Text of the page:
Linwood Michael “Woody” Kaine, the youngest son of Sen. Tim Kaine (D-Va.), was sentenced to a year of probation for resisting arrest after he participated in an anti-Trump protest that disrupted a Minnesota Trump rally in March. Sen. Kaine was Hillary Clinton’s running mate during the 2016 presidential election.
The Trump rally was held at the Minnesota state Capitol in St. Paul and attracted about 400 Trump supporters. It included a prayer and consisted mostly of people sitting or standing in the Capitol’s Rotunda and listening to speeches.
A group of between 75 and 125 anti-Trump protesters gathered across the street from the building at around 12 p.m., according to the criminal complaint against Linwood. Police observed some of them gather behind nearby bushes changing into black clothes and concealing their faces. One of them was Linwood, 25.
A group of several dozen anti-Trump protesters then entered the capitol, chanting obscenities at Trump and accusing Trump of racism. They stopped on a stairway leading to the Rotunda (where the rally was in progress) faced with a group of a few dozen Trump supporters, who shouted “USA” and pro-Trump slogans.
A number of the anti-Trump protesters were clad in black, had covered faces, and some wore goggles. St. Paul Police had intelligence that “anarchists” were planning violence against Trump supporters at the March 4 rallies. Police suspected that the so-called anarchists were the masked, black-clad individuals. Such attire is typical of far-left extremist group Antifa, which advocates violence to overthrow the government and capitalism. One of the protesters was captured on video waving a large Antifa flag outside the capitol building.
Antifa was founded in Germany in the 1920s as the violent wing of the Communist Party of Germany (KPD), which at the time was trying to establish a communist dictatorship in Germany on behalf of the Soviet Union. Part of its role was to brand any form of capitalism and all rival political parties as “fascist.”
A joint intelligence assessment by the FBI and the Department of Homeland Security described Antifa’s activities as “domestic terrorist violence,” according to confidential documents first reported on by Politico.
Police stated the masked people in St. Paul threw smoke bombs, set off fireworks, and used a chemical irritant (possibly a pepper spray) inside the Capitol building, Star Tribune reported.
Videos from the rally show several Trump supporters trying to grab and pull the masked men from the crowd of anti-Trump protesters. A young white man with dyed orange hair and a covered face is then seen spraying one of the Trump supporters with an unknown substance. A young black man with dreadlocks and googles is seen trying to use a taser against the Trump supporters.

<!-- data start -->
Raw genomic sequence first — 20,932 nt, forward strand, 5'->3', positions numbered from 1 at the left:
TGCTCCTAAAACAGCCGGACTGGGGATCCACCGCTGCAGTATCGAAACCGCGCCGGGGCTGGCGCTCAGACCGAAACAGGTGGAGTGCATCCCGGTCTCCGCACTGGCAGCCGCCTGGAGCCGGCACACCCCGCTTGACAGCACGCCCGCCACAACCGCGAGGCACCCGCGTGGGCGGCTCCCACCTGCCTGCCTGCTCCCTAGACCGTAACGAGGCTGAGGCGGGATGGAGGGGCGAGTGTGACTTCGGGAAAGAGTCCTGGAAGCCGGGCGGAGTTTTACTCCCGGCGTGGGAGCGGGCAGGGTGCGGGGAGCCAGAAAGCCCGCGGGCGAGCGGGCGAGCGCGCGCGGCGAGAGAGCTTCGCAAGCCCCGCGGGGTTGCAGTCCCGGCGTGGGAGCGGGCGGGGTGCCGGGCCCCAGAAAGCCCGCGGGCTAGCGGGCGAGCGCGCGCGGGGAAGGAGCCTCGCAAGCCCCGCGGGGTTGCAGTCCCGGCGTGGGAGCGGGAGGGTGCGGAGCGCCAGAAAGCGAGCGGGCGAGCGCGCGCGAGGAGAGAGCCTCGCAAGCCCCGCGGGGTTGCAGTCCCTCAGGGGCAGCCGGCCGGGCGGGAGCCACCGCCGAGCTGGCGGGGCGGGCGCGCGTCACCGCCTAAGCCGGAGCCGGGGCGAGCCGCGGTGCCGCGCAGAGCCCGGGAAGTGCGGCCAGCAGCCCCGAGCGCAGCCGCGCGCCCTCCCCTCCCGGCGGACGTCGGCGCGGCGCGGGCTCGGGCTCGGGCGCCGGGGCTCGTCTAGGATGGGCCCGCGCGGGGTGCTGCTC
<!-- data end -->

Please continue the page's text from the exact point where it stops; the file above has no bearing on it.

One of the masked people was also caught on video throwing a smoke bomb inside the Capitol building, the criminal complaint stated. A witness pointed out who threw the bomb to the building security guard, who then tried to detain the person. But the person wrenched from the guard’s hold and bolted for the building’s exit, along with at least four others, all dressed in black, hooded, and with covered faces.
Police later observed, from an unmarked car, the five persons changing clothes and otherwise altering their appearances behind bushes in a parking lot near the Capitol.
As the five walked towards the nearby light rail station, police officers confronted them and told them they were under arrest. They scattered, but the officers chased them down.
One of the five was Linwood. When an officer caught up with him and grabbed him, Linwood tried to break free, the complaint stated. Even after the officer pulled Linwood to the ground and other officers arrived, Linwood continued to resist.
“The defendant continued to fight the officers on the ground, bucking and flaring his arms and legs,” the complaint stated. “After several warnings to stop resisting, the defendant said, ‘Okay, I am not resisting anymore’ and was arrested.”
Linwood was charged with three misdemeanors: interfering with peace officer, fleeing a peace officer by other means than a vehicle, and concealing his identity in a public place. The latter two charges were dismissed and Linwood was sentenced to one year probation and a fine of $236 for the first charge associated with his resisting the arrest.
Aside from the five arrested by the St. Paul Police, one person was also arrested by Minnesota State Police and charged with disorderly conduct. Some of those arrested were charged with felonies, Fox News reported.
In March, Senator Kaine’s spokesperson told media that there was “no suggestion that [Linwood] engaged in disruptive behavior while at the rally but [authorities] are instead focused on his actions as he was arrested after he left.”